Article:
For this dish, I resisted the urge to add the holy grail of meats, bacon, to the recipe. A vegetable as flavorful as eggplant doesn’t really need any help.
For this dish, here’s what I did:
Wash the white eggplant, and cut off the top part with the green leaves and stem.
Cut the eggplant into round pieces, trying to keep the thickness of each slice relatively consistent.
Cut half of a white onion into thick, long slices.
Saute both in a large saute pan for with some olive oil or coconut oil, turning frequently.
While those are cooking, wash and chop a bunch of kale, removing the thick parts of the stems. Chop the kale into bite sized squares or so. Also chop a small red tomato into bite sized pieces.
When the white eggplant starts to turn a little brown and translucent, add the kale and the tomatoes to the pan and saute for about 3-4 minutes, or until the kale just starts to wilt.
Enjoy!Posted in Recipes | Tagged Vegetables | Leave a comment September 6, 2010
Kohlrabi is a root vegetable. It looks like a bunch of beets, and tastes like something in between a turnip and a potato. Our member, Beth, asked if I had ever made it before, and I admitted that I had never even HEARD of it before! It’s available at the Wegmans up on Route 38, but I have yet to find it at the one on Route 70.
After finding it at the store, and not really knowing what it would taste like, I was decided to turn it into a side dish that involved a little more than just boiling and seasoning the pieces, which is what we would normally do to sweet potatoes, turnips or parsnips. Instead, we decided to turn it into a hash. This is what we did:
Remove the kohlrabi from it’s leaves and remove the outer layer of skin with a vegetable peeler.
Chop each bulb into small sugar cube-sized squares (no need to be exact with the cuts) and drop them into a pot of boiling water for about 15-20 minutes.
While that’s cooking, cook two strips of (nitrite and nitrate free) bacon on the stove in a frying pan. Turn as needed, and drain out some of the bacon fat ( but save it!) so it gets nice a crispy in the end.
Meanwhile, dice about 1/4 of two different types of pepper and 1/4 of a red onion. For this dish, we used a small organic pimento pepper, and part of a ‘purple beauty’ pepper, both of which we got from the Haddonfield Farmer’s Market.
After the bacon is done, pour all of the bacon fat into a large saute pan, and start to cook the onions and peppers.
By now, the Kohlrabi should be just about done. Drain and add that to the saute pan.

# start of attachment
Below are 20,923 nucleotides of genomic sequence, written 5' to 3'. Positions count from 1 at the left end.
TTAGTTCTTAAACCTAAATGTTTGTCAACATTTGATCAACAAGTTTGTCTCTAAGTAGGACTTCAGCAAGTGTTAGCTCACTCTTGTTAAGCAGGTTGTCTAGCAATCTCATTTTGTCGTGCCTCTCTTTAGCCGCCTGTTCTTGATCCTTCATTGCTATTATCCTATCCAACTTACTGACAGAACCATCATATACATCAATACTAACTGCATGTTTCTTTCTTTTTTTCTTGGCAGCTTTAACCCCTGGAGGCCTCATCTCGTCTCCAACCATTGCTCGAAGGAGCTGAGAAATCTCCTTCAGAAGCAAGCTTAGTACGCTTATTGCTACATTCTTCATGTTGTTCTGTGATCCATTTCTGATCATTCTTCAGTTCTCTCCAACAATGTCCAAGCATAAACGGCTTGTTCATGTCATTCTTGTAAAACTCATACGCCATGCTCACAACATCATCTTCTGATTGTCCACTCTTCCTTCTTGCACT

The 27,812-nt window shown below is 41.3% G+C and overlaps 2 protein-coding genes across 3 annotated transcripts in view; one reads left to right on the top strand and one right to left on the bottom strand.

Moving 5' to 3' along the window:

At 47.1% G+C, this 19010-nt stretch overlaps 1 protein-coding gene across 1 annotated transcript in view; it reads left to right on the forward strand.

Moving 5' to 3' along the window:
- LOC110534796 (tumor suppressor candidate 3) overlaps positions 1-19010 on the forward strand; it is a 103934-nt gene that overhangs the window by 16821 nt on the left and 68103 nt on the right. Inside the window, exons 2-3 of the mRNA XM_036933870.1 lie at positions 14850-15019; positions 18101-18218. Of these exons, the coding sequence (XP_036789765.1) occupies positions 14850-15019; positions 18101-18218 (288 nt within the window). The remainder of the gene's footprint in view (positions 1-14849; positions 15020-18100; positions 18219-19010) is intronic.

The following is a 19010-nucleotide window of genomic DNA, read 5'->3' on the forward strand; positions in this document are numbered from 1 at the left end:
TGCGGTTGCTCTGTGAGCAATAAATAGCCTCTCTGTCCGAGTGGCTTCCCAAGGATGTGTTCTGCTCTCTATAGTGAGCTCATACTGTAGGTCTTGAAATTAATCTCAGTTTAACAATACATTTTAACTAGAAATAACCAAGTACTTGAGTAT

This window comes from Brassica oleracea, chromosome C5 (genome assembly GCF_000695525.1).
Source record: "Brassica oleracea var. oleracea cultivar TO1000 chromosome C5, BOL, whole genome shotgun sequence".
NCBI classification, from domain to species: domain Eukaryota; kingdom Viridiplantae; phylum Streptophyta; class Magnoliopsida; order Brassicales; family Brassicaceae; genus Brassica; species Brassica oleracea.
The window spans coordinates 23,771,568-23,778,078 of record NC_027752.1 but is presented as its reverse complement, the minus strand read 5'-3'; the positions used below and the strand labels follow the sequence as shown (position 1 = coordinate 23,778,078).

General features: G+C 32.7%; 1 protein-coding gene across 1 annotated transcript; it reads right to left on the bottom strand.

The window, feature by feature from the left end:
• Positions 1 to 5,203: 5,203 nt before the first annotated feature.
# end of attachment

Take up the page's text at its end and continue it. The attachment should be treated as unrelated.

Sprinkle with salt and pepper, and add a few (or many) shakes of Frank’s Red Hot, or your hot sauce of preference.
Add in the bacon, just as the onions and peppers get soft.
Serve and eat for breakfast or dinner!Posted in Recipes | Tagged Bacon, Fat, Vegetables | Leave a comment August 31, 2010
Justin turned 30 this past June and we had some friends over to celebrate. Among his favorite gifts was an enormous 16 lb. pork tenderloin. It was giftwrapped and presented to him with care by his good friend, Bob, who obviously knows him well.
We decided that the best use of the meat would be to chop it up into 4 equal parts, and cook each 4lb section on a different day, and in a different style. The first three variations all started in the crock pot. For the last piece, however, I decided to use the oven to cook the meat, hoping that it would still retain it’s juiciness. It did.
To prepare for this recipe, preheat the oven to 450 degrees and place the pork loin ( about 3-4 pounds) in a baking dish. If there is a layer of fat on the meat, position it so that the fat layer is facing up. It might be helpful to use a roasting pan that has a rack. If you don’t have one, some twisted up tin foil will do just fine.
Season the meat liberally with a mix of olive oil, rosemary, sage, thyme, oregano, garlic powder, salt and pepper. The first three spices should equal up to about 1T, and the salt and pepper should be another Tablespoon, combined. Mix those spices and the olive oil in a small dish and create a paste. Then, slather it on the top and sides of the meat.
Cook in the oven for 10 minutes, then lower the temperature to 250 degrees and cook for an additional 50-70 minutes. It’s done when the center is slightly pink, but not fleshy. Let it sit for about 10 minutes before eating.
While the roast is cooling down, chop up some thin asparagus into halves, cut up half of an orange or yellow pepper, and about a quarter of a red onion. Steam the asparagus and peppers by cooking them in a large saute pan with a few teaspoons of water, and covered with a lid. After 5 minutes, uncover and add in the onions. Season it simply, and let the water boil off. Serve and eat!Recipes | Tagged Meat, Vegetables | Leave a comment ← Older posts